The Battle

Simón Bolívar

The Royalists occupied the road leading from Valencia to Puerto Cabello. As Bolívar's force of 6,500 (which included over 600 volunteers from the British Isles) approached the Royalist position, Bolívar divided his force and sent half on a flanking maneuver through rough terrain and dense foliage. Bolívar led the attack through the center while Gen. José Antonio Páez went around to the right flank. But before they would do it, the 2 Spanish field guns fired on the lines.[6]

Gen. Miguel de la Torre, commander of the Spanish, also split his force and sent half to deal with this flank attack. Hitting the Patriots, led by the Apure Braves Battalion, with musket fire, the Royalists held back the attack for a while. The Venezuelan infantry failed and retreated, but the men of the "British Legions", among them many members of the former King's German Legion, fought hard and took the hills. They played very pivotal roles in several of the independence battles and were very crucial in this battle. The legion troops were led by Colonel Thomas Ilderton Ferrier. They defended strategically important hills while being greatly outnumbered and low on supplies. They suffered 119 deaths. 11 of those were officers. Col. Ferrier was among the dead. Bolívar praised the Legion troops and called them the "Saviors of my Fatherland" and also said that they had distinguished themselves among other armies.[7]

As the Legion gained the top, the Apure Braves and 2 companies of the Tiralleurs Battalion (2nd Division) reinforced them, and pushed the enemy off, just as Pedro Camejo, lance in hand, was trying to rally the formations, only to be killed due to two shots to the chest from enemy gunfire, in front of General Páez. Páez, watching him in retreat, told him that he was a coward, to which, with his dying breath, Camejo responded: No, I am not! My general, I have to tell you goodbye, because now I am dead!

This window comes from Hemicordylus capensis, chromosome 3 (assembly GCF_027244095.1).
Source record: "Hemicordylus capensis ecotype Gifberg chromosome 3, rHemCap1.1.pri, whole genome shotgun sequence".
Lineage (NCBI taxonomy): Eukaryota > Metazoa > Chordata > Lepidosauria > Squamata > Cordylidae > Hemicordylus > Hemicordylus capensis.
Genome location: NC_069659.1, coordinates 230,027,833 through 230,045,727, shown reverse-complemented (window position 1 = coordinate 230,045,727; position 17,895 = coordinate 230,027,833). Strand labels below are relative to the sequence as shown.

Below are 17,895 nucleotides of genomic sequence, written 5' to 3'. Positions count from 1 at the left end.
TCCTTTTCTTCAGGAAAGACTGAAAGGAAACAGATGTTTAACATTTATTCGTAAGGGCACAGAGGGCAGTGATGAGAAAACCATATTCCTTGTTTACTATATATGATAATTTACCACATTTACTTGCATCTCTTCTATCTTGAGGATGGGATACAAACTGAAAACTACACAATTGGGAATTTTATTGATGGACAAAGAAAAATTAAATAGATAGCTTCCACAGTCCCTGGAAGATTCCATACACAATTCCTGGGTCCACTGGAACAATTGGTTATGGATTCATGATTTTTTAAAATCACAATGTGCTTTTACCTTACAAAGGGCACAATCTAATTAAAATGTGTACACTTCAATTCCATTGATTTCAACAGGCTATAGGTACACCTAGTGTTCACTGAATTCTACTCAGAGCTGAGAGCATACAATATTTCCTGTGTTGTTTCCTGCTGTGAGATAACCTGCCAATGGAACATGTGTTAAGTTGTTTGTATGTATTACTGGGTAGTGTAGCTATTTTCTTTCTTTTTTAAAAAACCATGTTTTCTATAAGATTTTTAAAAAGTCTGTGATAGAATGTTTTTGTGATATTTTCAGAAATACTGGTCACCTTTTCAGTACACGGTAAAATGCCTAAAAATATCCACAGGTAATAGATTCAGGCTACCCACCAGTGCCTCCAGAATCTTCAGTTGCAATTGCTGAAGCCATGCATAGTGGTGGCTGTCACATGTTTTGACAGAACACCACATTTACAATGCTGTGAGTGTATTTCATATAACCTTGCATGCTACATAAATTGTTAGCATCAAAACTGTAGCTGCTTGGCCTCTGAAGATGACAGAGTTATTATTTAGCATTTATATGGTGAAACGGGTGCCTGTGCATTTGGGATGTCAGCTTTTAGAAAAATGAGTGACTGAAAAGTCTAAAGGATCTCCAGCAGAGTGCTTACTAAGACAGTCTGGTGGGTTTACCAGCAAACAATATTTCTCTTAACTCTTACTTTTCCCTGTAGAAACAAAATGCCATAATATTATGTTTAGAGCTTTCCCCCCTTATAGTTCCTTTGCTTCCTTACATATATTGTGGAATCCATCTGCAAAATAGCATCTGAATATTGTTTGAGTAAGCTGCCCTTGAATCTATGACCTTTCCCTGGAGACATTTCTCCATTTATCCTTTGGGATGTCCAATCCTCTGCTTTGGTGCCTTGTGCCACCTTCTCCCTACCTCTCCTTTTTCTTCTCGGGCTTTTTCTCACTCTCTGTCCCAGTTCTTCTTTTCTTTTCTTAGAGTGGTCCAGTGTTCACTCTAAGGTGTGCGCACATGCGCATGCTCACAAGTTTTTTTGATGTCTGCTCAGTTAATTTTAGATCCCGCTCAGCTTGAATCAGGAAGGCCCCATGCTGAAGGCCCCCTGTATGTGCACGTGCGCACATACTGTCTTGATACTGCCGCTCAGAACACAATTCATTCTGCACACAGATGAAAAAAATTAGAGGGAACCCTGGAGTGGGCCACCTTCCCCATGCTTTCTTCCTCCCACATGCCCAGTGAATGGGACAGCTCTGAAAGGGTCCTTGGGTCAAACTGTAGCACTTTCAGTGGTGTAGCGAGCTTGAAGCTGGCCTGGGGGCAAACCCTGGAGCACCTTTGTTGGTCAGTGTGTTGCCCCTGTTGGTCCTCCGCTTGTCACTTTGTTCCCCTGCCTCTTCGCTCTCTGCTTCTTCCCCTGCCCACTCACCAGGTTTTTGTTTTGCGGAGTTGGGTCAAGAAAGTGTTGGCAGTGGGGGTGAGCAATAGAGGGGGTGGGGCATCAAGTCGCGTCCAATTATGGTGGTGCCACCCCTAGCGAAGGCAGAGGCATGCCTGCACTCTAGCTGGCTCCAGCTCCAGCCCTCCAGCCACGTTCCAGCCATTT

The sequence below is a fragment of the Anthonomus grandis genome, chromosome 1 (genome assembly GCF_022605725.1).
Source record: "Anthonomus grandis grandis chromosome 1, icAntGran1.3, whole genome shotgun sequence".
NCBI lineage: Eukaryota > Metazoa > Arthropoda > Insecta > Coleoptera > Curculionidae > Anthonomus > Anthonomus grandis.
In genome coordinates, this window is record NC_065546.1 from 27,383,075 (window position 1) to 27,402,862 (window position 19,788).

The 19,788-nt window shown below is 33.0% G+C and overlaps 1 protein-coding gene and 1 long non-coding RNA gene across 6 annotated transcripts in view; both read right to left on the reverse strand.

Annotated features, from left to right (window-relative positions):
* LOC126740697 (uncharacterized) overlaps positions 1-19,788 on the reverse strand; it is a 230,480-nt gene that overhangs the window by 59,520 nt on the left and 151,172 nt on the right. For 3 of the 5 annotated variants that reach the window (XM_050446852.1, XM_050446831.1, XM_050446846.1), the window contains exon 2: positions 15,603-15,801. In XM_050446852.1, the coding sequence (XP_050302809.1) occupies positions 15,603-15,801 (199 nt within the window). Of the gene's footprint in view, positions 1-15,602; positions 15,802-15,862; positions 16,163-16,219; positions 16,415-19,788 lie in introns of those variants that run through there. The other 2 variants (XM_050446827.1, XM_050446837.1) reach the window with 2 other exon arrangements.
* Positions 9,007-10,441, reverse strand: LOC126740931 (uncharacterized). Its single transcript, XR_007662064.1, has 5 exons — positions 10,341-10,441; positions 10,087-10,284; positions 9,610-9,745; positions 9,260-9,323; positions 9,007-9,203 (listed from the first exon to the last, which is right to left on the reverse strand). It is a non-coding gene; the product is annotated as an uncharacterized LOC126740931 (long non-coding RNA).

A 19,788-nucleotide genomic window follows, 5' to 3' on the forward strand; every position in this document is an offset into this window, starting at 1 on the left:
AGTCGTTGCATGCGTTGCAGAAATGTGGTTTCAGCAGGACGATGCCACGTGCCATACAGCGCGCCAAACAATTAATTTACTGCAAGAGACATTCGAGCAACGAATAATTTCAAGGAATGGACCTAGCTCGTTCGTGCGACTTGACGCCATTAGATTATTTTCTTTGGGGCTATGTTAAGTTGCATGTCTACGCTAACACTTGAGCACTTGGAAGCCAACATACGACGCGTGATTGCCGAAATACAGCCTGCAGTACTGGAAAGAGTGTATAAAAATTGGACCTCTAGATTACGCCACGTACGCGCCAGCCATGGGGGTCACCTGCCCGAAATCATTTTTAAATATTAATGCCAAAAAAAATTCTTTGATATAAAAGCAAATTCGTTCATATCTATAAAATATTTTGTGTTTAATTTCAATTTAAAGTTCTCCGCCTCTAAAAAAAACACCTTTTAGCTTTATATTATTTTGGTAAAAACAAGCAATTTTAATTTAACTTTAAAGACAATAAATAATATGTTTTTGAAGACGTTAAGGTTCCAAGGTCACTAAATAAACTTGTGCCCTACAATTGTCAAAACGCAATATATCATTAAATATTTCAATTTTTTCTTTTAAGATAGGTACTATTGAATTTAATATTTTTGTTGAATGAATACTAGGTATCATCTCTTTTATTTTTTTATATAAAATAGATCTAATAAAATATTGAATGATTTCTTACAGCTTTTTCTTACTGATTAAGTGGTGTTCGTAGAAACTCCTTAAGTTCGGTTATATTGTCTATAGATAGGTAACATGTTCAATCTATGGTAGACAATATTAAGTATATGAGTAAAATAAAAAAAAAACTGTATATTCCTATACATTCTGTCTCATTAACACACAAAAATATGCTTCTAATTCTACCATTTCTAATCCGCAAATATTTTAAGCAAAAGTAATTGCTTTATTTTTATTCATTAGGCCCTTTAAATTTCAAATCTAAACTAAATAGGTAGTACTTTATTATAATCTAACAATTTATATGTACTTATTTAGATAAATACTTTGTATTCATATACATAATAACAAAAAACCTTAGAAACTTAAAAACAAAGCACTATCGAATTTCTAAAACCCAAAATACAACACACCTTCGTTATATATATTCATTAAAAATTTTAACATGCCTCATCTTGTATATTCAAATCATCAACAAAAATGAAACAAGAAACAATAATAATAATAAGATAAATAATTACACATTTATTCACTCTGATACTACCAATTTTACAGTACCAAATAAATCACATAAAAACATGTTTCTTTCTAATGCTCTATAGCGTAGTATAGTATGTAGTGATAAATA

The cavalry militia of royalist "Llanero" fled from battlefield as the Patriot infantry fought hard, and the patriot cavalry led by Colonel Munoz eventually broke through the Royalist lines on the center, and marched towards the rear of de La Torre's force. The Spanish infantry formed squares and fought to the end under the attack of the Patriot cavalry, but one battalion retreated in the face of the enemy. The rout was so bad that only some 400 of one infantry regiment managed to reach safety at Puerto Cabello. With the main Royalist force in Venezuela crushed, independence was ensured. Subsequent battles included a key naval victory for the independence forces on 24 July 1823 at the Battle of Lake Maracaibo [8] and in November 1823 José Antonio Páez occupied Puerto Cabello, the last Royalist stronghold in Venezuela.

The victory was a hard won one for the independence forces. Both Ambrosio Plaza and Manuel Cedeno, commanders of the 2nd and 3rd Divisions, were killed in the battle by the enemy.